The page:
By Ed Driscoll · June 10, 2004 01:00 PM · Capitalism, the Unknown Ideal
In 1982 the Dow Jones industrial average hit a low of 800. After the final pieces of the Reagan tax cuts were installed, the market rocketed upward for 18 consecutive years. From 800, the Dow rose to 10,000 — creating between $15 trillion and $20 trillion in new wealth and industries. The Dow would have to climb to 100,000 by 2020 to match this Herculean performance. By clearing away the wealth destroyers of high tax rates and high inflation, U.S. companies became far more productive, profitable, and valuable.Moore quotes Arthur Laffer, who says that at Reagan's first cabinet meeting as president, "Reagan, the seasoned actor, waited for silence in the Cabinet Room. He then stood and said, 'Gentlemen and ladies, I hate inflation, I hate taxes, and I hate Communism. Do something about it.'"
UPDATE: Get a load of this quote by Tom Brokaw, from a 1983 interview with far-left magazine Mother Jones:
“I thought from the outset that his ‘supply side’ [theory] was just a disaster. I knew of no one who felt that it was going to work, outside of a small collection of zealots in Washington and at USC – Arthur Laffer, Jack Kemp. What I thought quite outrageous was the business community, which for years carped and complained that it could never get a President sympathetic to its needs, finally got its champion, Ronald Reagan. Then, to its horror, it discovered that he was actually going to press ahead with supply side – a theory whose disastrous consequences businesspeople began desperately to prepare for, but did not publicly warn the rest of the country about. They knew it simply could not work. But what they did was look to their own little life raft and not to anyone else’s.”Lots more quotes in a similar vein via that same link.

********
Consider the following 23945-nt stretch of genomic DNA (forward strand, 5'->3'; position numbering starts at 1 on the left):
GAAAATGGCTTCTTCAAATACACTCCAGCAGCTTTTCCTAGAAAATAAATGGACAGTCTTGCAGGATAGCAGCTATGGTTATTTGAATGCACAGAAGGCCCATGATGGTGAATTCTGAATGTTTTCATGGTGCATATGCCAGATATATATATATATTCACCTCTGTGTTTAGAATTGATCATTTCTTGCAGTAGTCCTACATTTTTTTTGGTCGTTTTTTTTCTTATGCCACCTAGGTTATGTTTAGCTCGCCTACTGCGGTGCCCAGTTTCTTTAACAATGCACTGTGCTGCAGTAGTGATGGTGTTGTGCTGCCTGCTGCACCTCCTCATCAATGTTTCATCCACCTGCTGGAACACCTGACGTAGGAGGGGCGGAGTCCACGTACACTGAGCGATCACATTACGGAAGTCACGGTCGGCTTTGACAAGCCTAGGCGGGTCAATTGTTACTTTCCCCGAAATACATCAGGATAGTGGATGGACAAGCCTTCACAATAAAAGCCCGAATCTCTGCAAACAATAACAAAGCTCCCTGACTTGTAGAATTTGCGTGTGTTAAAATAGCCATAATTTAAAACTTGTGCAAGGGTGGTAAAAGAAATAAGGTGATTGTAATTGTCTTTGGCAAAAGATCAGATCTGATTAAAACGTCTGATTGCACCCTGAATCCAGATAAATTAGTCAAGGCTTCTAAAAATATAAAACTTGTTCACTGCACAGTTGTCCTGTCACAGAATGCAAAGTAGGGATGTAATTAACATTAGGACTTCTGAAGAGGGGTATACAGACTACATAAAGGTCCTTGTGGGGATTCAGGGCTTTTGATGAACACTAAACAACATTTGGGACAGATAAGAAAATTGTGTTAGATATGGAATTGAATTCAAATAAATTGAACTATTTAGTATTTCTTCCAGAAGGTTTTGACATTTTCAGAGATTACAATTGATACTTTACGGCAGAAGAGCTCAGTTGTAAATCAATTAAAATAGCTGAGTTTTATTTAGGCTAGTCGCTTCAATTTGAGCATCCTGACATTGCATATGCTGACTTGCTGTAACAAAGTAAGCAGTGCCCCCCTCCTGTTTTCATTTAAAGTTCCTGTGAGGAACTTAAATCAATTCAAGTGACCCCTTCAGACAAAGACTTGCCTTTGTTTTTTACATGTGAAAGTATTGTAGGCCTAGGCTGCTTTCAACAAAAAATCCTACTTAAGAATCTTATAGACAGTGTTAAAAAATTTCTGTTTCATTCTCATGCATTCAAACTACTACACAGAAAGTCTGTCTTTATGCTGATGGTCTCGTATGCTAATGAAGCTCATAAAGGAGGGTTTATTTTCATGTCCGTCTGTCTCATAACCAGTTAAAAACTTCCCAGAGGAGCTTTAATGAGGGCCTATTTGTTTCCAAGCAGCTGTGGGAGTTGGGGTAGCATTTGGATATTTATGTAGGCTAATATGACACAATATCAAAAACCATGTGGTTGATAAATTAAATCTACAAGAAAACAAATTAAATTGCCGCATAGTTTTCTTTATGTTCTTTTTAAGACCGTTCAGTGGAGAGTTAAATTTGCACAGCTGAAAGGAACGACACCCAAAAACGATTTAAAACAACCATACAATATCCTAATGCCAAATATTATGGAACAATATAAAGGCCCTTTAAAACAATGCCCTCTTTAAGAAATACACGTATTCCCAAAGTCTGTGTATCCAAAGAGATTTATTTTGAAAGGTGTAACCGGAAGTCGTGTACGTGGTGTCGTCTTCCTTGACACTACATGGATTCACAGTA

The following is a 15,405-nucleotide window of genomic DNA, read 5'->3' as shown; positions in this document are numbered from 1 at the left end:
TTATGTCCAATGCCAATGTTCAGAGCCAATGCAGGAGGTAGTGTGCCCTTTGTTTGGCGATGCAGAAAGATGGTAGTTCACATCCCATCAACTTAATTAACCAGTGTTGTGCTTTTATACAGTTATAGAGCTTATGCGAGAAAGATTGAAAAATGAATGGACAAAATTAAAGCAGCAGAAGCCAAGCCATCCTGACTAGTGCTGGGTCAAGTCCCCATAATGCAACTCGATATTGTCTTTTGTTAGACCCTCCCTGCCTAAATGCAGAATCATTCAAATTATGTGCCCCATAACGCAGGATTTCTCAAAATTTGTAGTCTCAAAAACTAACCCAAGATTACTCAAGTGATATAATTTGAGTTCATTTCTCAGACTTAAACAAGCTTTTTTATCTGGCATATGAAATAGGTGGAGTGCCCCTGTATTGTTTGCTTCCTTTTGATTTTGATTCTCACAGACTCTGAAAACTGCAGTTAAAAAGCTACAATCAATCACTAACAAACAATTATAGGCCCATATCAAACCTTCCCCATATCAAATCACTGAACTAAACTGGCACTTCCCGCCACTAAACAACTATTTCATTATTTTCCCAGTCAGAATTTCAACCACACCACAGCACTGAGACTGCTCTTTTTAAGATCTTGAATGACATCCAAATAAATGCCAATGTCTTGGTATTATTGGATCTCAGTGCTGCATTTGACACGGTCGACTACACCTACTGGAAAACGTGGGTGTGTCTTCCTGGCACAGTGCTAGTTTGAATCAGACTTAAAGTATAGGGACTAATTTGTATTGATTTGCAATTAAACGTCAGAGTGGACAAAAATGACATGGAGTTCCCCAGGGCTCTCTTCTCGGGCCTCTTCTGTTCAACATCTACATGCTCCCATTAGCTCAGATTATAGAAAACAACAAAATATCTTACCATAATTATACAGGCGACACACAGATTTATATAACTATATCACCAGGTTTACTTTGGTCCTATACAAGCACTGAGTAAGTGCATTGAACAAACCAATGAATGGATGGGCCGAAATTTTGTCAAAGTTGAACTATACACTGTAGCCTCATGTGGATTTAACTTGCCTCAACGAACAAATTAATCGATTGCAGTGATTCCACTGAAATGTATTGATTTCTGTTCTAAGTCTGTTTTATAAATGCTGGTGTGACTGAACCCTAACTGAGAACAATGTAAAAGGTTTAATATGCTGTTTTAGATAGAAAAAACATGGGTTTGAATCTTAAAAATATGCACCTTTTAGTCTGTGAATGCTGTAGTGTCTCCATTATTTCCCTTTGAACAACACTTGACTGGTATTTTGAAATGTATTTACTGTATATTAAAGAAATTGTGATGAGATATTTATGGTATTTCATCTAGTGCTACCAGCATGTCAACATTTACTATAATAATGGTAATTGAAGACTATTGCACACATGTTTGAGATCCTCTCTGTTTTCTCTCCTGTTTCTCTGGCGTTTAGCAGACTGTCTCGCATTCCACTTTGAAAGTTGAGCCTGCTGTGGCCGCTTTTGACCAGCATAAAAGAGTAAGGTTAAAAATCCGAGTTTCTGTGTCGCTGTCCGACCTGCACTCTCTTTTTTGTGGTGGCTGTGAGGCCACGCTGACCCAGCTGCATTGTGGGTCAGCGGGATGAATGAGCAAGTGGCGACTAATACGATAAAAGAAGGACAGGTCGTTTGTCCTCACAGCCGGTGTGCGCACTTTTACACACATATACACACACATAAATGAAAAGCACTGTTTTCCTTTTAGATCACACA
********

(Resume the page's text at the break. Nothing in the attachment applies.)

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"If you're looking to wrap your arms around the key points of the Long Tail theory, check out the new 15-minute podcast with Long Tail author Chris Anderson over at TCS Daily. During the conversation with TCS Daily columnist Ed Driscoll, Chris explains what the shift from mass markets to niche markets means for business organizations and gives various examples throughout history when a changing economic distribution system altered the relationship between "blockbusters" and niche products."--Fortune
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